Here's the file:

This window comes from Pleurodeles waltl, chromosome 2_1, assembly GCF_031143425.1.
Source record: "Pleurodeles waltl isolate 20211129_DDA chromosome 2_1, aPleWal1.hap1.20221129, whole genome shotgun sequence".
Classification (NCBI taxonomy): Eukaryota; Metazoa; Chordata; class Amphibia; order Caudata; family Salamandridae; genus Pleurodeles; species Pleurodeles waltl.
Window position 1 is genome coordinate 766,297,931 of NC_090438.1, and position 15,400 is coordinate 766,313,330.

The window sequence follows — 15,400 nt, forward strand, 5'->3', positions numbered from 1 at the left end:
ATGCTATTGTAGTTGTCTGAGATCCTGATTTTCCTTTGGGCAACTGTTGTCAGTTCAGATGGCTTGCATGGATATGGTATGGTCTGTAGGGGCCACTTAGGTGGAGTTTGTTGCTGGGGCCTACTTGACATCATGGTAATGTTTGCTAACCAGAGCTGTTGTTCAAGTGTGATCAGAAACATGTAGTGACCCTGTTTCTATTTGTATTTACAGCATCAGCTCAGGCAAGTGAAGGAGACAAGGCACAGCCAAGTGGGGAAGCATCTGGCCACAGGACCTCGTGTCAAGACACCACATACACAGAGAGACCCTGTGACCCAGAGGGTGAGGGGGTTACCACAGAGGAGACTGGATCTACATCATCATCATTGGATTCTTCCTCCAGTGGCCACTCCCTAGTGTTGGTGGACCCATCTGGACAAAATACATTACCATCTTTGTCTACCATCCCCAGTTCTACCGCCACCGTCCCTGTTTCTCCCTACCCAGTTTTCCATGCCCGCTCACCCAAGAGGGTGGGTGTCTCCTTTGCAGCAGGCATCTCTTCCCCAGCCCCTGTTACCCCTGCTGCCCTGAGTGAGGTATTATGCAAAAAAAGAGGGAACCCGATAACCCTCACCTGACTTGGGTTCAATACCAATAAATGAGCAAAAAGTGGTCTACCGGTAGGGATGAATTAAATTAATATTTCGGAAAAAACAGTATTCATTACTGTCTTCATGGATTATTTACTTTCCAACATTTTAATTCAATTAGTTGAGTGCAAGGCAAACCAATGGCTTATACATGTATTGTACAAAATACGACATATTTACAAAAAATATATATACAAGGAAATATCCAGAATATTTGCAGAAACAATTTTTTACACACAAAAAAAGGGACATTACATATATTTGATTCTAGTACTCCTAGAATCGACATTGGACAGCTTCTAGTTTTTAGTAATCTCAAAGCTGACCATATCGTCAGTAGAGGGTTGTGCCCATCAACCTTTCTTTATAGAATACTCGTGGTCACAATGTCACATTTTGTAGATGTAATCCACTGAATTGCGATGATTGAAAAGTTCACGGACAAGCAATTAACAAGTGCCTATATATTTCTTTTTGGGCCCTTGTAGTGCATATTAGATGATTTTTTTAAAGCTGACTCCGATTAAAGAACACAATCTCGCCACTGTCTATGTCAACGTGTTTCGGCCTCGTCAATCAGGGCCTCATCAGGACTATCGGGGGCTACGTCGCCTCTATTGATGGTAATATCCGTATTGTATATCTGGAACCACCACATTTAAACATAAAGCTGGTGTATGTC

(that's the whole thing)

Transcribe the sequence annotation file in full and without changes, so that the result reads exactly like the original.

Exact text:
This window comes from Pleurodeles waltl, chromosome 2_1, assembly GCF_031143425.1.
Source record: "Pleurodeles waltl isolate 20211129_DDA chromosome 2_1, aPleWal1.hap1.20221129, whole genome shotgun sequence".
Classification (NCBI taxonomy): Eukaryota; Metazoa; Chordata; class Amphibia; order Caudata; family Salamandridae; genus Pleurodeles; species Pleurodeles waltl.
Window position 1 is genome coordinate 766,297,931 of NC_090438.1, and position 15,400 is coordinate 766,313,330.

The window sequence follows — 15,400 nt, forward strand, 5'->3', positions numbered from 1 at the left end:
ATGCTATTGTAGTTGTCTGAGATCCTGATTTTCCTTTGGGCAACTGTTGTCAGTTCAGATGGCTTGCATGGATATGGTATGGTCTGTAGGGGCCACTTAGGTGGAGTTTGTTGCTGGGGCCTACTTGACATCATGGTAATGTTTGCTAACCAGAGCTGTTGTTCAAGTGTGATCAGAAACATGTAGTGACCCTGTTTCTATTTGTATTTACAGCATCAGCTCAGGCAAGTGAAGGAGACAAGGCACAGCCAAGTGGGGAAGCATCTGGCCACAGGACCTCGTGTCAAGACACCACATACACAGAGAGACCCTGTGACCCAGAGGGTGAGGGGGTTACCACAGAGGAGACTGGATCTACATCATCATCATTGGATTCTTCCTCCAGTGGCCACTCCCTAGTGTTGGTGGACCCATCTGGACAAAATACATTACCATCTTTGTCTACCATCCCCAGTTCTACCGCCACCGTCCCTGTTTCTCCCTACCCAGTTTTCCATGCCCGCTCACCCAAGAGGGTGGGTGTCTCCTTTGCAGCAGGCATCTCTTCCCCAGCCCCTGTTACCCCTGCTGCCCTGAGTGAGGTATTATGCAAAAAAAGAGGGAACCCGATAACCCTCACCTGACTTGGGTTCAATACCAATAAATGAGCAAAAAGTGGTCTACCGGTAGGGATGAATTAAATTAATATTTCGGAAAAAACAGTATTCATTACTGTCTTCATGGATTATTTACTTTCCAACATTTTAATTCAATTAGTTGAGTGCAAGGCAAACCAATGGCTTATACATGTATTGTACAAAATACGACATATTTACAAAAAATATATATACAAGGAAATATCCAGAATATTTGCAGAAACAATTTTTTACACACAAAAAAAGGGACATTACATATATTTGATTCTAGTACTCCTAGAATCGACATTGGACAGCTTCTAGTTTTTAGTAATCTCAAAGCTGACCATATCGTCAGTAGAGGGTTGTGCCCATCAACCTTTCTTTATAGAATACTCGTGGTCACAATGTCACATTTTGTAGATGTAATCCACTGAATTGCGATGATTGAAAAGTTCACGGACAAGCAATTAACAAGTGCCTATATATTTCTTTTTGGGCCCTTGTAGTGCATATTAGATGATTTTTTTAAAGCTGACTCCGATTAAAGAACACAATCTCGCCACTGTCTATGTCAACGTGTTTCGGCCTCGTCAATCAGGGCCTCATCAGGACTATCGGGGGCTACGTCGCCTCTATTGATGGTAATATCCGTATTGTATATCTGGAACCACCACATTTAAACATAAAGCTGGTGTATGTC